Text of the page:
Low carb ice cream with all the flavors of a rich, spicy gingerbread. Perfect for holidays in warm weather climates, or just because you love ice cream even in winter.
It’s so cold and snowy out now that ice cream is just about the last thing on my mind. It doesn’t seem like a very fitting dessert this time of year, that creamy coldness melting on your tongue and sliding down your throat. Though eating ice cream would only reduce one’s body heat infinitesimally, the very thought makes me chilly. Unless, of course, it is full of warm winter spices like ginger and cinnamon; spices that conjure up images of warm fires and chestnuts roasting and singers caroling and that sort of thing. Then maybe, just maybe, you could persuade me to eat a little ice cream. And I suppose that since some of you live in places where it isn’t very cold, I ought to be considerate and bring you a cold creamy treat that cools you off while warming you to your toes. This low carb gingerbread ice cream is just the thing.
The truth is that I actually created this recipe sometime before Thanksgiving, when it was cool but not frigid here in New England. It was a little easier to take when the mercury stayed above the freezing point and there was nary a flake of snow in the air. Now that it’s December and we have a thick cover of white stuff, I have to jack up the thermostat just to write about it. I’d much rather cozy up with a cup of hot chocolate and a few low carb Christmas cookies than eat or write about ice cream.
But I will say that this was lovely ice cream, with an intense gingery bite that did rather offset the coolness. It truly tasted like gingerbread, but in semi-solid, frozen form. And I think that part of its success was deciding to leave the fresh ginger in the mix instead of straining it out. I minced it really finely and steeped it with the hot cream and almond milk, and then just left it in. I also used two full teaspoons of ground ginger, along with cinnamon and cloves. The end result was amazing, and what my husband called “sophisticated”. With that epithet, I was certain my kids wouldn’t like it, but they did. They downright loved it.
Ginger has some wonderful health benefits, including relieving nausea and reducing inflammation, so one could say this ice cream is actually very good for you. But if you prefer a little less gingery kick, feel free to cut back on the fresh ginger and/or the powdered ginger in the recipe.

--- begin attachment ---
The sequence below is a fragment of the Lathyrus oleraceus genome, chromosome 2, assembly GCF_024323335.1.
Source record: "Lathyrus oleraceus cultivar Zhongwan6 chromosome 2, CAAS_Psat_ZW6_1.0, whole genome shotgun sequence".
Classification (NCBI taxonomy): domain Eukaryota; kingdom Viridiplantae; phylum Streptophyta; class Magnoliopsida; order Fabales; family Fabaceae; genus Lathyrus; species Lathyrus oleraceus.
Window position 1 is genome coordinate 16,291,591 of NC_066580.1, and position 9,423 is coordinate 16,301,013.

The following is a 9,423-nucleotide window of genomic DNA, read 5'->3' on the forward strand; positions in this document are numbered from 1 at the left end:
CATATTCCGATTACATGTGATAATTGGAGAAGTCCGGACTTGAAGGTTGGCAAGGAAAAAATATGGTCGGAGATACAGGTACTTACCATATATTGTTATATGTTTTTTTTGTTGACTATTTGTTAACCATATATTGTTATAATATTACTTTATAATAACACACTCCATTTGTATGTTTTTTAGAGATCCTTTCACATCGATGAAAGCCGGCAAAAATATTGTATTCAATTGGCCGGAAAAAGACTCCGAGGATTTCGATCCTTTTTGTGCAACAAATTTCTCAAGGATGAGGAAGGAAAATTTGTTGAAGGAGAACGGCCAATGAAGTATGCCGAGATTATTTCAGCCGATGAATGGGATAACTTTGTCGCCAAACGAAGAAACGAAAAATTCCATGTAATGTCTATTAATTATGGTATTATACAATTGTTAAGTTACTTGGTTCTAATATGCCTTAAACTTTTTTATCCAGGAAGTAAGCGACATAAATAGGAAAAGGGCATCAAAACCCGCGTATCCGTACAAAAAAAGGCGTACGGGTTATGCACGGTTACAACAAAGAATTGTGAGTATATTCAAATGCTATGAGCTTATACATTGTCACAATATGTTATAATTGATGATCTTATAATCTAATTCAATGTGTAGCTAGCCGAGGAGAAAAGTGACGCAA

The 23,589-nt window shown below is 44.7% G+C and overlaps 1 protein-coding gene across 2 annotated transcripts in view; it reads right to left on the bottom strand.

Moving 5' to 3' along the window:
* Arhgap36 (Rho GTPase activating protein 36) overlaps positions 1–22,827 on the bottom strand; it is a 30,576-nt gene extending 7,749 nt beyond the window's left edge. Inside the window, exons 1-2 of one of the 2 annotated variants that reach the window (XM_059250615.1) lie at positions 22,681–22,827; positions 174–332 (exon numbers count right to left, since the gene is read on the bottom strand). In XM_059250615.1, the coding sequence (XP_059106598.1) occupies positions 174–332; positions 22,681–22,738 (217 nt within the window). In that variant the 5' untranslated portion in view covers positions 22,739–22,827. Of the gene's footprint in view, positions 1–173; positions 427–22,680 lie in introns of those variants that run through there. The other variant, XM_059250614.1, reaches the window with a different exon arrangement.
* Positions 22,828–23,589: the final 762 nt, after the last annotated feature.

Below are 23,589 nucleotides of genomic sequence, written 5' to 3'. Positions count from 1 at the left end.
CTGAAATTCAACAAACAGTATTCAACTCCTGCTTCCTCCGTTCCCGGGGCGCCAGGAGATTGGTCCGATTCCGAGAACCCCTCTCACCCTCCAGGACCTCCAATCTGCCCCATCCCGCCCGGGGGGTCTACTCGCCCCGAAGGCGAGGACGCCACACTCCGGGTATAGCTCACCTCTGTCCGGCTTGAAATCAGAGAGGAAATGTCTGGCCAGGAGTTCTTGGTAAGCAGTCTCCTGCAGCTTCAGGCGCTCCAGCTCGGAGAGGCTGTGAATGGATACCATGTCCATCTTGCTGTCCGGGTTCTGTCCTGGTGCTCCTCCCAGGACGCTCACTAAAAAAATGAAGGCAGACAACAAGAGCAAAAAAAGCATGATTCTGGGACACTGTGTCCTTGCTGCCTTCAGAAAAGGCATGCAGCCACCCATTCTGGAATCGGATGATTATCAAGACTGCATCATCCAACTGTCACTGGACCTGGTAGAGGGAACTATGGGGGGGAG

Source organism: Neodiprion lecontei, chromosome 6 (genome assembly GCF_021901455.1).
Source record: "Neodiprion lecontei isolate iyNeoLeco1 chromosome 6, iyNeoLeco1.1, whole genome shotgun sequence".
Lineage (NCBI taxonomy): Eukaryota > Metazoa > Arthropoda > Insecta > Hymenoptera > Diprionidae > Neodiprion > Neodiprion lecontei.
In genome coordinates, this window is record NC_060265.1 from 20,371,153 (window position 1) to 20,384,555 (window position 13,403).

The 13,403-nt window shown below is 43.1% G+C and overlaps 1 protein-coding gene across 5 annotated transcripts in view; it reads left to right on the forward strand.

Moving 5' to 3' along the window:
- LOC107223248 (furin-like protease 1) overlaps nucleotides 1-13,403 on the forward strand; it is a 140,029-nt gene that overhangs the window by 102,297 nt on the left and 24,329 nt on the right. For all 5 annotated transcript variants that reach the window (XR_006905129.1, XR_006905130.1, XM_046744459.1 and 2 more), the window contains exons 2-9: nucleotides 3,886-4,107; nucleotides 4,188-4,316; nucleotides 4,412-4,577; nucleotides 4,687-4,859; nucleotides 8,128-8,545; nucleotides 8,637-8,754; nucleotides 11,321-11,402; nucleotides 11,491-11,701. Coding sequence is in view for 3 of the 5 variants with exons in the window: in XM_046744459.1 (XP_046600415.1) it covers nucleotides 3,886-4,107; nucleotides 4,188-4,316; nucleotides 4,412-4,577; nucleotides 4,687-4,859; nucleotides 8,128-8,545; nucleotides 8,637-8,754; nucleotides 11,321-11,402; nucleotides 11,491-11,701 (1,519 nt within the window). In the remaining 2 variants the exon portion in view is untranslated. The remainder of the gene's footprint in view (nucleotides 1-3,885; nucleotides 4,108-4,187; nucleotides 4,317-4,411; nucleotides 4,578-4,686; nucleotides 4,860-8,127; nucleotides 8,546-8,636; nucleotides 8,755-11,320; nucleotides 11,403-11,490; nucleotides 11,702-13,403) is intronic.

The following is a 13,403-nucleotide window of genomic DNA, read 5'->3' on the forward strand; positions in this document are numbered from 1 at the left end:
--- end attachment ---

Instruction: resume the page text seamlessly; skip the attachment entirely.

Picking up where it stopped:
And can I confess that it also makes for a really great boozy milkshake with some added cream and a little dark rum? I can’t tell you how I know that, I just do. Call it gut instinct.
Gingerbread Ice Cream – Low Carb and Gluten-Free
- 1 ¾ cups heavy whipping cream
- ¾ cup unsweetened almond milk
- ¾ inch piece ginger finely minced
- ½ cup Swerve Brown
- ¼ cup BochaSweet (or allulose or xylitol)
- 3 egg yolks
- 1 ½ teaspoon ground cinnamon
- 1 to 2 teaspoon ground ginger
- ½ teaspoon ground cloves
- ¼ teaspoon salt
- 1 teaspoon vanilla extract
- ¼ teaspoon xanthan gum
- Set a bowl over an ice bath and set aside.
- Combine cream, almond milk and minced ginger in medium saucepan over medium heat. Bring to just a simmer, then remove from heat, cover and let steep 30 minutes.
- Return to medium heat and stir in sweeteners until it dissolves and mixture reaches 165F on an instant read thermometer.
- Whisk egg yolks, ground cinnamon, ground ginger, ground cloves and salt in a medium bowl. Slowly add about 1 cup of the hot cream mixture, whisking continuously, to temper the yolks. Then slowly whisk egg yolk mixture back into cream, whisking continuously.
- Cook until mixture reaches 170F on an instant read thermometer.
- Pour mixture into bowl set over ice bath and allow to cool 10 minutes. Then wrap tightly in plastic wrap and chill at least 3 hours.
- Once the cream mixture is chilled, stir in vanilla extract. Sprinkle with xanthan gum and whisk vigorously to combine.
- Pour custard into the canister of an ice cream maker and churn according to manufacturer's directions.
- Once churned, transfer to a large, airtight container and press plastic wrap flush to surface. Freeze until firm but not rock hard, about 2 hours.